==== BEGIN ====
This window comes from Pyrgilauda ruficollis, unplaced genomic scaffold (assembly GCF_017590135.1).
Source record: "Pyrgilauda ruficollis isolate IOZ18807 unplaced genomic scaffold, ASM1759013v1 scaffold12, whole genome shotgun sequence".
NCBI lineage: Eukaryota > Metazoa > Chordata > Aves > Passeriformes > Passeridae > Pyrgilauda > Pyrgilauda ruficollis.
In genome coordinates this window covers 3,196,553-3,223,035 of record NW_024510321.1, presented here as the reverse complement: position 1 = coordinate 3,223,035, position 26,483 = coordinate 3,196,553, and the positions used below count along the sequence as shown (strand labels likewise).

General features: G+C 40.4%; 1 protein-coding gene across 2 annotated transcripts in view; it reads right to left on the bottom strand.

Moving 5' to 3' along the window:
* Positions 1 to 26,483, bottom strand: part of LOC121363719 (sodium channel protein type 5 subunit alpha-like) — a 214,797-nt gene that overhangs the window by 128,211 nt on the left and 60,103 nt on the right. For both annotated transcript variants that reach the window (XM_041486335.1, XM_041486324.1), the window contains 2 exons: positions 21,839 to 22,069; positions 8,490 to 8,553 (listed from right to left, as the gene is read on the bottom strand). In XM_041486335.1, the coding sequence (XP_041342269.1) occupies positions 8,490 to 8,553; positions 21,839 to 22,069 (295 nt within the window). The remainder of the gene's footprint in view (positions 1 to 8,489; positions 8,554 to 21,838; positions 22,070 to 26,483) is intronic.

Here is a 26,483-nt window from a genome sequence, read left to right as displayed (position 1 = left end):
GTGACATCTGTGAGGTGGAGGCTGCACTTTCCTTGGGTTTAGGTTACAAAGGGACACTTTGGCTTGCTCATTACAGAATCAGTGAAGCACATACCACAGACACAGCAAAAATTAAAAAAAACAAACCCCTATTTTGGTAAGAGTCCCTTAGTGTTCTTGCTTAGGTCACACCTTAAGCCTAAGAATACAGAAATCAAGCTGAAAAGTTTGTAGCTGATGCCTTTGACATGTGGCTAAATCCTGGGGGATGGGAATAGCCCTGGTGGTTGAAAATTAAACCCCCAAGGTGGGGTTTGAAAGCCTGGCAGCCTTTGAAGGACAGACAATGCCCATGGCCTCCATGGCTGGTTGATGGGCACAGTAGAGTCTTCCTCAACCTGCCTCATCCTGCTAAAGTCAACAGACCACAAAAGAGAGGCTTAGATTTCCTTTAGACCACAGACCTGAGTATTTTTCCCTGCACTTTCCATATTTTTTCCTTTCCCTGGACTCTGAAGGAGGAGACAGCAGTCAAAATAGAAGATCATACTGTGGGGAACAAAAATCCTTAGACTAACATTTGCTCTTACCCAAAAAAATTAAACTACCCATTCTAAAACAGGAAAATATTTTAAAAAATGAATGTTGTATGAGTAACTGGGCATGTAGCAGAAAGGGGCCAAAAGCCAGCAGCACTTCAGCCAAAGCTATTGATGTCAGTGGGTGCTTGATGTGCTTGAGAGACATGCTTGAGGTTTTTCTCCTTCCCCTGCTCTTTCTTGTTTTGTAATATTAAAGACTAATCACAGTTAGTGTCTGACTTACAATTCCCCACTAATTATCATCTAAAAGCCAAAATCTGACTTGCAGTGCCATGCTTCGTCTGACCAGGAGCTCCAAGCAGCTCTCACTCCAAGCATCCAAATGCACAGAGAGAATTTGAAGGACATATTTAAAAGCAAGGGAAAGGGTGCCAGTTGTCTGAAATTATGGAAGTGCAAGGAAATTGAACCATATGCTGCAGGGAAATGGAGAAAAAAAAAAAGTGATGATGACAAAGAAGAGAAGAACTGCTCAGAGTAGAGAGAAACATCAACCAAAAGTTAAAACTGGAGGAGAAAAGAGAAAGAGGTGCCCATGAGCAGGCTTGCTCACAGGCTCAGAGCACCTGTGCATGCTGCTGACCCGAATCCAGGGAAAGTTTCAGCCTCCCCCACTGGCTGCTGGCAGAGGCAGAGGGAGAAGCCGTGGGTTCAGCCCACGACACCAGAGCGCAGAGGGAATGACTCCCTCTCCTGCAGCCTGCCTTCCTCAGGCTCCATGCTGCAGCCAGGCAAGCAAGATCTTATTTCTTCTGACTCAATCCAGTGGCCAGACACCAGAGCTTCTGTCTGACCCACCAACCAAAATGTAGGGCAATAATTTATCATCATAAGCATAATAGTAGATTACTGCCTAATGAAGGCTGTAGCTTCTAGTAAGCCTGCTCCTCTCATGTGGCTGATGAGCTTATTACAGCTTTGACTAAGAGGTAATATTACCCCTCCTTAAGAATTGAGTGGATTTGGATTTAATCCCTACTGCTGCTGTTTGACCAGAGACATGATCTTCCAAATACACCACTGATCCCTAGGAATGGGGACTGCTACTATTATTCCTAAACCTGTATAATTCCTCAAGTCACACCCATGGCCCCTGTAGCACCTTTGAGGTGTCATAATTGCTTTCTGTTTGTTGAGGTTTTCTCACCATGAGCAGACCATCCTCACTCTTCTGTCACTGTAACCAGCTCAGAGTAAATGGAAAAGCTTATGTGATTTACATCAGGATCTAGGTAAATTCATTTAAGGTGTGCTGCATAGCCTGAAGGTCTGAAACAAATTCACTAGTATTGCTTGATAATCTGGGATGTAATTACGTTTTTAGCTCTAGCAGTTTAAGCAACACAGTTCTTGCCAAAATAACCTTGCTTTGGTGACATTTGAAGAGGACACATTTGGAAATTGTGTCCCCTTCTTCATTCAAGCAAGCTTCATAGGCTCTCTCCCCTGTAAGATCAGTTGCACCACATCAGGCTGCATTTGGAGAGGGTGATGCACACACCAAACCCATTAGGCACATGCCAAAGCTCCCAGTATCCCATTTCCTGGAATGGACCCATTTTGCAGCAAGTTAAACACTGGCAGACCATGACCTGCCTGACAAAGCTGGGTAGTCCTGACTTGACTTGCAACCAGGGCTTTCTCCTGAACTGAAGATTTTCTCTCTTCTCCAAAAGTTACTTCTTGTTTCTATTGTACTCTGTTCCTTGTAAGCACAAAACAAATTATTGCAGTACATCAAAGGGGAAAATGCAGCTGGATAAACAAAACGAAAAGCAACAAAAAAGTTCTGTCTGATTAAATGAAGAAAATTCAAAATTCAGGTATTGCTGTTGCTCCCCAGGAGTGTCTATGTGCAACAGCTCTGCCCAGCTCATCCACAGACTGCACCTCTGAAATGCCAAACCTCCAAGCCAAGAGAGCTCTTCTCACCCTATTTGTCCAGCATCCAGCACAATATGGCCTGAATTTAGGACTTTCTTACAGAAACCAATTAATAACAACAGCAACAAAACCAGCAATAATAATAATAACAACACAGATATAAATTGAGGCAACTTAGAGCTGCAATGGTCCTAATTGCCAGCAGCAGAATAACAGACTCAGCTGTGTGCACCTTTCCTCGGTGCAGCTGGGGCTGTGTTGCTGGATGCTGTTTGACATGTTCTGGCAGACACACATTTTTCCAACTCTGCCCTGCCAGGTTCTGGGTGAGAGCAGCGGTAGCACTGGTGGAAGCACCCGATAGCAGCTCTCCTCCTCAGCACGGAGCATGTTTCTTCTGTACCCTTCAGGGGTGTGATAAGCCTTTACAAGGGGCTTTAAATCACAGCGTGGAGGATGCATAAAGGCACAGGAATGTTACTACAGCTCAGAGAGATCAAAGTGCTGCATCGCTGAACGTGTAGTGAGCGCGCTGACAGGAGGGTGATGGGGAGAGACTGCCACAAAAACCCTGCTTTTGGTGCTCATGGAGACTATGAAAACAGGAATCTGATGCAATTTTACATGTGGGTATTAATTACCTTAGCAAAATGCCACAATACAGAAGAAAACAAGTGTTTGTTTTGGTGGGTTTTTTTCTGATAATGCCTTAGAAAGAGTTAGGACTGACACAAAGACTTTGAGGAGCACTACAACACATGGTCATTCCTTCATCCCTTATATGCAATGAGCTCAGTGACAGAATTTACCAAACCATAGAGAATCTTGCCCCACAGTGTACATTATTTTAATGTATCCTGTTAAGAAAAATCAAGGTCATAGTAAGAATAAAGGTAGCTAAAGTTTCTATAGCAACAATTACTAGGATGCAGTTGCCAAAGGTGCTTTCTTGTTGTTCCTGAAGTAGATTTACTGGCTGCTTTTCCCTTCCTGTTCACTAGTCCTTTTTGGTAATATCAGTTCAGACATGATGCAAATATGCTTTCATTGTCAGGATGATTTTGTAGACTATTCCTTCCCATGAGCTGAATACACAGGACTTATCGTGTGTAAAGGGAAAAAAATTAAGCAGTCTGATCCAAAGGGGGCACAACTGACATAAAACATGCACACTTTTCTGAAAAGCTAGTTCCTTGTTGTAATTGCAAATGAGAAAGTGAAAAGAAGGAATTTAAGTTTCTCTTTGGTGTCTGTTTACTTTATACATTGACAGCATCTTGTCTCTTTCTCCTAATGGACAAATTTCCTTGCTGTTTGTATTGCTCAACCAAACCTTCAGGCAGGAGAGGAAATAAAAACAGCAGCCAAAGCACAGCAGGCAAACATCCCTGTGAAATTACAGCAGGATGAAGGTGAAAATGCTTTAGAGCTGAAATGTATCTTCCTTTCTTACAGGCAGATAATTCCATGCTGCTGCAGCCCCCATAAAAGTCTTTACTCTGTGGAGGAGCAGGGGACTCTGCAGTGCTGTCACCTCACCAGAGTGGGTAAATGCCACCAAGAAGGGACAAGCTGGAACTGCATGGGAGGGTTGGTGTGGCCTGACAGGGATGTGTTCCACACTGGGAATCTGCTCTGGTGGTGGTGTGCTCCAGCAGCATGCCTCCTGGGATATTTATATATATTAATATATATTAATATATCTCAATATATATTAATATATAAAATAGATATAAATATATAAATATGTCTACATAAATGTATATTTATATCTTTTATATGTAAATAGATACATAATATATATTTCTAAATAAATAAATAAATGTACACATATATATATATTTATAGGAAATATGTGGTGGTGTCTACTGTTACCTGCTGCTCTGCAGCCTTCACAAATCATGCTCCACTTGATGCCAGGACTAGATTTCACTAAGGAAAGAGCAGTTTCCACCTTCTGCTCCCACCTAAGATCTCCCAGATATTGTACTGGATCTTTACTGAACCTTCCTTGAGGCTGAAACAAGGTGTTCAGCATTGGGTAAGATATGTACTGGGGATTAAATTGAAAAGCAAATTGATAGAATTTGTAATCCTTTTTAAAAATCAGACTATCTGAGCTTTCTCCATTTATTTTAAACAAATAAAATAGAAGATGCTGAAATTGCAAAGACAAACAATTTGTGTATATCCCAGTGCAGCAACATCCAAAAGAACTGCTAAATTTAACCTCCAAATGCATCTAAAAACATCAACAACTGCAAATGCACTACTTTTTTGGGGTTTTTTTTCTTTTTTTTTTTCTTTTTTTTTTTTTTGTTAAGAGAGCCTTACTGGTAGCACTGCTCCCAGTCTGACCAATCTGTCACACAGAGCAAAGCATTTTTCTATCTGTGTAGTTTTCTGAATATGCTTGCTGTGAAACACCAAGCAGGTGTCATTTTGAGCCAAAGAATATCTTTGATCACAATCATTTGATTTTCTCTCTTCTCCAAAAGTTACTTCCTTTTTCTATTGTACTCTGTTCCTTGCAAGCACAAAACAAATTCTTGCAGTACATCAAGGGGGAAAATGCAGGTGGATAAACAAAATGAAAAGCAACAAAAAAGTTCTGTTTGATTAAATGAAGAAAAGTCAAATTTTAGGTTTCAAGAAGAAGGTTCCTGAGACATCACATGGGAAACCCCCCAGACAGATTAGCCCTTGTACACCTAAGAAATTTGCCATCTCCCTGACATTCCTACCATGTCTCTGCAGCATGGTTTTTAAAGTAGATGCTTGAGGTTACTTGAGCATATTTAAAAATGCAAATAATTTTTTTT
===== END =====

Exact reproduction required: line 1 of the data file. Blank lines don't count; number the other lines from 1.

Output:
This window comes from Pyrgilauda ruficollis, unplaced genomic scaffold (assembly GCF_017590135.1).